"To date the EU Member States have often proven unwilling to tackle human rights violations at home including...deteriorating media freedom...We remain concerned that extremism rests strong across the EU especially on issues related to Muslim minorities. It has been painful to observe that in a number of EU countries Romas continue to be victims of social exclusion and segregation...The U.S. human rights record is exceptionally poor and widely criticized despite its claim of human rights advocacy while its own restrictions on protests in US cities expose its inherent double-standard. Its unprecedented record level of human rights abuses and atrocities it committed around the world should also be highlighted...We express concern over widespread use of torture and other ill-treatment in Sweden ...My delegation also regrets to notice that the indigenous people's situation in Canada remains an issue of serious concern. We continue to witness escalating levels of violence and growing reports of human rights abuses against indigenous peoples."
The spectacle of the leading state sponsor of terrorism - a regime that subjugates its female population and minorities, has no rule of law or democracy, routinely practices torture and other gruesome violations of human rights - advising the United States, Europe and Canada on how to protect rights, is ridiculous. Unfortunately, it also resonates with the majority of UN member states.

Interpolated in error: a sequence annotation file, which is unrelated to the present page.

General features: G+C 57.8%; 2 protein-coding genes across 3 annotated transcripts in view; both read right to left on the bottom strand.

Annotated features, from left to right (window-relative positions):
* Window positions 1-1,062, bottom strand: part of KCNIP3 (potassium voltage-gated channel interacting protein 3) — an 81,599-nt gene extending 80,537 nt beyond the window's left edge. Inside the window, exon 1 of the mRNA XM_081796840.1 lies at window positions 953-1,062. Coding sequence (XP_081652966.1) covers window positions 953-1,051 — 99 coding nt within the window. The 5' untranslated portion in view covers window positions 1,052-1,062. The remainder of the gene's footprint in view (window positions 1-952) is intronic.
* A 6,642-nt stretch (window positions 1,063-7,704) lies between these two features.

On March 18, 2014 the UN Human Rights Council discussed the subject "Human rights situations that require the Council's attention". Rights-abusing countries use the UN platform to divert attention away from their own sorry records. China - one of the world's worst human rights abusers and a member of the UN's top human rights body - took this occasion to attack the United States and Europe.
"We are very concerned with politicization and double-standards in the Council ...What is incredible is certain countries are still very keen on open pressure and naming and shaming in the human rights area provoking confrontation and interfering in the internal affairs of other countries in the name of human rights...A moment ago the representatives of the US, EU, UK, Czech and other countries ignored the China situation and the huge progress achieved in the human rights cause and made groundless accusations against China... The systematic racial discrimination in the United States, minority groups rights are often violated, sexual discrimination is also very serious in the States, women's rights are not effectively protected... A lot of European countries have racial discrimination and xenophobia...We advise these countries sincerely that they should reflect and resolve their own human rights issues."